Supreme Court tells Fifth Circuit to stop its defiance in ghost gun case

The U.S. Supreme Court has once again stepped in to uphold the federal ban on “ghost guns,” overturning lower court orders that blocked enforcement.

Background of the case: The ban on unassembled, unmarked guns or “ghost guns,” that can be bought online and later assembled, has been in legal dispute.
* In August 2022, the Bureau of Alcohol, Tobacco, Firearms and Explosives (ATF) issued regulations to manage these guns, requiring disassembled gun parts to carry serial numbers and buyers to pass background checks.
* Federal Judge Reed O’Connor in Texas issued an injunction preventing the rule from going into effect.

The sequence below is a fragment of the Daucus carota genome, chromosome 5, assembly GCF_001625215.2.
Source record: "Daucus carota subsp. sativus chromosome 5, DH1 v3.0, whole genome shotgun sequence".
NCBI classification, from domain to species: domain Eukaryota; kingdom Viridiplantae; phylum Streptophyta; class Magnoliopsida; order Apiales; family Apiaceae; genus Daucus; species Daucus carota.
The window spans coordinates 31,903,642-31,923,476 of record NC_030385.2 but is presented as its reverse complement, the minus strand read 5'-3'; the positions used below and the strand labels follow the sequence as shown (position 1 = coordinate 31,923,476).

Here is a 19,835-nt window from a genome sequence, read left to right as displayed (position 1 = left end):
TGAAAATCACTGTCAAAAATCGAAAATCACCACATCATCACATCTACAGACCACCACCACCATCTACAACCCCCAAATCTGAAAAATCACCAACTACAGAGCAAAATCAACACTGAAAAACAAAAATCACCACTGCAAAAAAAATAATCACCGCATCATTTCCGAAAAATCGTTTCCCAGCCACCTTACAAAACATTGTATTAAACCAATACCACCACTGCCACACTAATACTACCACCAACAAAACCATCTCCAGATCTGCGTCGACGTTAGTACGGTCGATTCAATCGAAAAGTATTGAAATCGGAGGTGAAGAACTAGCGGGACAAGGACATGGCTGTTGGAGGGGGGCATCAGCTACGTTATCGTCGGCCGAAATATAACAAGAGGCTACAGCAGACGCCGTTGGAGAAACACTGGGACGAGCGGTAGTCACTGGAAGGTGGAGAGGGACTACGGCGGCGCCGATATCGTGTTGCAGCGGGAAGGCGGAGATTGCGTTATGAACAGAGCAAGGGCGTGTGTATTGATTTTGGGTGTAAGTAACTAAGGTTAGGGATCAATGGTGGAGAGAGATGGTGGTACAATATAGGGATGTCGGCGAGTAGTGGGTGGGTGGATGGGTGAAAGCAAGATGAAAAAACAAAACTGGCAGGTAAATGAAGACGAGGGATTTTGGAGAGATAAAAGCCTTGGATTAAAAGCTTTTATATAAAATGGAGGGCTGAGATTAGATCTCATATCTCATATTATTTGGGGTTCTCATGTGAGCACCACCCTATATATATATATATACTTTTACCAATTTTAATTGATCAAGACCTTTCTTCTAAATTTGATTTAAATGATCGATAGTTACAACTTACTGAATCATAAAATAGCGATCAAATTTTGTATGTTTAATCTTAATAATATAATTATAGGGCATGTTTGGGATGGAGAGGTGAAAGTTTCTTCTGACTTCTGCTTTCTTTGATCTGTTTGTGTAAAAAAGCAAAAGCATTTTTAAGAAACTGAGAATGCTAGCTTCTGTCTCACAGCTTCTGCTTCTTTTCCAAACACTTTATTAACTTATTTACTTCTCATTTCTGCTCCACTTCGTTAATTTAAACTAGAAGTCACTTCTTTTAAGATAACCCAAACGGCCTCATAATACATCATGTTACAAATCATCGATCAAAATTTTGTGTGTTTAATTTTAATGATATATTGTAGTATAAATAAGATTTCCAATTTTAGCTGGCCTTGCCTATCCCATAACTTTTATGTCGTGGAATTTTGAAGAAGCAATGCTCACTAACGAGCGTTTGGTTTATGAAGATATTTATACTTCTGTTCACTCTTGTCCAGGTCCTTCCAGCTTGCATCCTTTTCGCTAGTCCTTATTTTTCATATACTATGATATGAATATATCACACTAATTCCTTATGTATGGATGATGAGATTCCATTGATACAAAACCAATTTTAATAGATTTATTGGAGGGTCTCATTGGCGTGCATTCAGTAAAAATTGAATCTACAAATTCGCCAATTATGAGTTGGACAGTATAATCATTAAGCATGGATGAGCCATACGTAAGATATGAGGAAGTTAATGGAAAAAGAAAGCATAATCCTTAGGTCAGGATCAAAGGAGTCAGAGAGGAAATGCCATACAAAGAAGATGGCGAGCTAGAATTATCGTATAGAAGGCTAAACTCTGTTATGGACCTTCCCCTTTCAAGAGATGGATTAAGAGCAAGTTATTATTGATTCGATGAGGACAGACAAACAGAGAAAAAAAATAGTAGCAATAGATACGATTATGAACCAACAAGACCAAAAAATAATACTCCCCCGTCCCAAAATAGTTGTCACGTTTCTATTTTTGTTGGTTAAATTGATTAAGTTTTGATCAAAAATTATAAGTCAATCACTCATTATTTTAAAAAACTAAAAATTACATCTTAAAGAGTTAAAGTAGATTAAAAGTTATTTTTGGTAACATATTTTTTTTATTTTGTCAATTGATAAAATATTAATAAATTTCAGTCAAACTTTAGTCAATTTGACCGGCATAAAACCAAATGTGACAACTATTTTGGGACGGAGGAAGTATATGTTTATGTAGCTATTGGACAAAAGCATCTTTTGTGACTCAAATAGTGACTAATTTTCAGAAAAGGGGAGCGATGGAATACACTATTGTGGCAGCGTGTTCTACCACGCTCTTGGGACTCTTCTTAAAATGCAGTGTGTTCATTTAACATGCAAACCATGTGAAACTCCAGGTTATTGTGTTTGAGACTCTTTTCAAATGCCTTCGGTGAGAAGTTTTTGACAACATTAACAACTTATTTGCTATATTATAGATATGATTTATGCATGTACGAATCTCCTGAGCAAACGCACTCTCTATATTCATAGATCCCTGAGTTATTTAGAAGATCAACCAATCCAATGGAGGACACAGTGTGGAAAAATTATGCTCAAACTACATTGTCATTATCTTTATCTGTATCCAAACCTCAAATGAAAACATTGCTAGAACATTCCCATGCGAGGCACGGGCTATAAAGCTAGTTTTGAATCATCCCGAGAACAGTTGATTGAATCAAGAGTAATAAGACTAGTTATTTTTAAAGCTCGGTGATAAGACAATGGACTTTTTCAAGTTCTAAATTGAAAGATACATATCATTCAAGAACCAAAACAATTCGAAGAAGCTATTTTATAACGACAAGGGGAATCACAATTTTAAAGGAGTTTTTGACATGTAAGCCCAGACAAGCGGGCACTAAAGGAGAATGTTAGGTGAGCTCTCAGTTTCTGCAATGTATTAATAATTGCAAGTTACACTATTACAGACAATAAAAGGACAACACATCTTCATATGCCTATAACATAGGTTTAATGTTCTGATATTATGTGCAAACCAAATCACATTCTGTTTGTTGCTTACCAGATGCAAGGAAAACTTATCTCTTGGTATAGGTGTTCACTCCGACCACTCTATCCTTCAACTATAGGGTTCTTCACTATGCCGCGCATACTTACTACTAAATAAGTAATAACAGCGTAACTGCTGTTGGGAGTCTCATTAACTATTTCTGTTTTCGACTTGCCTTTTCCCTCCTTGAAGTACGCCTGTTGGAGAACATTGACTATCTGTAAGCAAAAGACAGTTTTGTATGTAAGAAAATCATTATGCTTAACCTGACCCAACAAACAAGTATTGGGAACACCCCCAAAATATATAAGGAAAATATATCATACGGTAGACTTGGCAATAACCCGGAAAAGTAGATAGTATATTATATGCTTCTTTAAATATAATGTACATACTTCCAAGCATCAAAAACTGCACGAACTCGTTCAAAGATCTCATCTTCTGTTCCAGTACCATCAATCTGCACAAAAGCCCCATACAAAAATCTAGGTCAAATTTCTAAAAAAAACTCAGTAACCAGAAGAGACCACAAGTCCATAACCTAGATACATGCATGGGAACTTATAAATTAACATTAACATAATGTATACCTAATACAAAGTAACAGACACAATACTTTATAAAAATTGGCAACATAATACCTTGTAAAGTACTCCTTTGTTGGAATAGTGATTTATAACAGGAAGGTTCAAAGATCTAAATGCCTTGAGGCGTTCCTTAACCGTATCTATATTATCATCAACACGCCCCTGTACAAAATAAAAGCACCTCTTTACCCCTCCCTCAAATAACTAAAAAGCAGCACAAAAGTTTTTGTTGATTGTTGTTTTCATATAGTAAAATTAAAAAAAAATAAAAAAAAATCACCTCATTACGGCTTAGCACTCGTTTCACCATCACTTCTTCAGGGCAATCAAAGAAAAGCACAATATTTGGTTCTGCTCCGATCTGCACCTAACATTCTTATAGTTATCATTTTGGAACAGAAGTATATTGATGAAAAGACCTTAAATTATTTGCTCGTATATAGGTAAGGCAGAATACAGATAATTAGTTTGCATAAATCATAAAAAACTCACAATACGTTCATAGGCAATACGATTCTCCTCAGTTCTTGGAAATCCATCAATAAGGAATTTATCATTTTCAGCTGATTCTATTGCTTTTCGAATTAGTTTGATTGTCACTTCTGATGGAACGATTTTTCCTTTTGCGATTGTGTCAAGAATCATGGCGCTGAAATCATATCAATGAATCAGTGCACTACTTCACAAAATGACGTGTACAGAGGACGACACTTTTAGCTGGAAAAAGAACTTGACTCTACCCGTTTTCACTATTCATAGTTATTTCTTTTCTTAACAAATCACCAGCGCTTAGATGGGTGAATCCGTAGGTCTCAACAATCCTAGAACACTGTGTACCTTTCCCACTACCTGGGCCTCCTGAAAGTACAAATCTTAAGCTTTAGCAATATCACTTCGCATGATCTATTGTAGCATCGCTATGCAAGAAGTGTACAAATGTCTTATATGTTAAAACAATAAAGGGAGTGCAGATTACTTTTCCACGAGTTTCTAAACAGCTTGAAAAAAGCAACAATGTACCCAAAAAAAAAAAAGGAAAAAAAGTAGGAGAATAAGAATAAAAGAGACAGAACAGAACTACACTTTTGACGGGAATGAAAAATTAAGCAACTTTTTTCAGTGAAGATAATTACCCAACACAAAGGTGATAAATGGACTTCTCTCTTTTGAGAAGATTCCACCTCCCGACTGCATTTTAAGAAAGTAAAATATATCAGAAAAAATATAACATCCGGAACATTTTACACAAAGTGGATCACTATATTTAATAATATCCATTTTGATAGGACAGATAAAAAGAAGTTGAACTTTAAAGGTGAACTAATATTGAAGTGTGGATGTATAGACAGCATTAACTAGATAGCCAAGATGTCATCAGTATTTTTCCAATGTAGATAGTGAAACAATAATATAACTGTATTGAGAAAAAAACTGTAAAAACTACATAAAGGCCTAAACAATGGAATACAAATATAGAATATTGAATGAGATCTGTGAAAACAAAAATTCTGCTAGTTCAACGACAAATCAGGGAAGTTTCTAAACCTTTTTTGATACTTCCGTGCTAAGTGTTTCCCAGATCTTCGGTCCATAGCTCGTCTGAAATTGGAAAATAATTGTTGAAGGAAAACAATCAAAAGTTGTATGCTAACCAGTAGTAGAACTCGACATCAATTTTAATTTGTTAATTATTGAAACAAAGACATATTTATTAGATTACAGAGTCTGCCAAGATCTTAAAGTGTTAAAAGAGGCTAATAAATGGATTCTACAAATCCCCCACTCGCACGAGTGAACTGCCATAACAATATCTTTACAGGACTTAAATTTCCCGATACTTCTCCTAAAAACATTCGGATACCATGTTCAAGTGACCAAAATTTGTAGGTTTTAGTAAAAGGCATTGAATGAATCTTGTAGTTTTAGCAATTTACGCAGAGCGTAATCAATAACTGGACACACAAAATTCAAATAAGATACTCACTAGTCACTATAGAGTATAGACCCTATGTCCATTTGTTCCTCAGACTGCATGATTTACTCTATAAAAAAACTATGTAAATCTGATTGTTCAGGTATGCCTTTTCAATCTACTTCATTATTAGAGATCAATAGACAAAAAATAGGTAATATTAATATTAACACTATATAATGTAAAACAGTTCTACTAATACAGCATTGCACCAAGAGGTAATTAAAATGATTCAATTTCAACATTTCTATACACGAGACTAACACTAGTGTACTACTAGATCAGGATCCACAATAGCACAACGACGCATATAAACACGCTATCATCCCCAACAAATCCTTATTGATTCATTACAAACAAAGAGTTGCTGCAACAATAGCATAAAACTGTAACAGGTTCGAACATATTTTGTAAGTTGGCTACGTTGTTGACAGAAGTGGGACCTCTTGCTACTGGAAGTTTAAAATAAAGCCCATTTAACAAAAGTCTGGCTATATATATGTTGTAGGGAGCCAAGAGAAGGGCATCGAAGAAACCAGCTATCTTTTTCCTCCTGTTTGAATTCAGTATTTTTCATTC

Legal tug-of-war: The lower courts and the Supreme Court have been in a back and forth over the issue of enforcement.
* After the Supreme Court initially blocked the lower court’s decision, gun manufacturers returned to Judge O’Connor’s court and won an order preventing the government from enforcing its regulations.
* The Fifth Circuit upheld this order, prompting the government to request the Supreme Court void the lower court rulings.

Latest development: This week, the Supreme Court voided the lower court orders, permitted the ATF regulations to proceed pending further litigation.
* There were no noted dissents among the Supreme Court justices.
* The federal government had argued for this step as a rebuke to lower courts that had attempted to “countermand” the Supreme Court’s “authoritative determination.”

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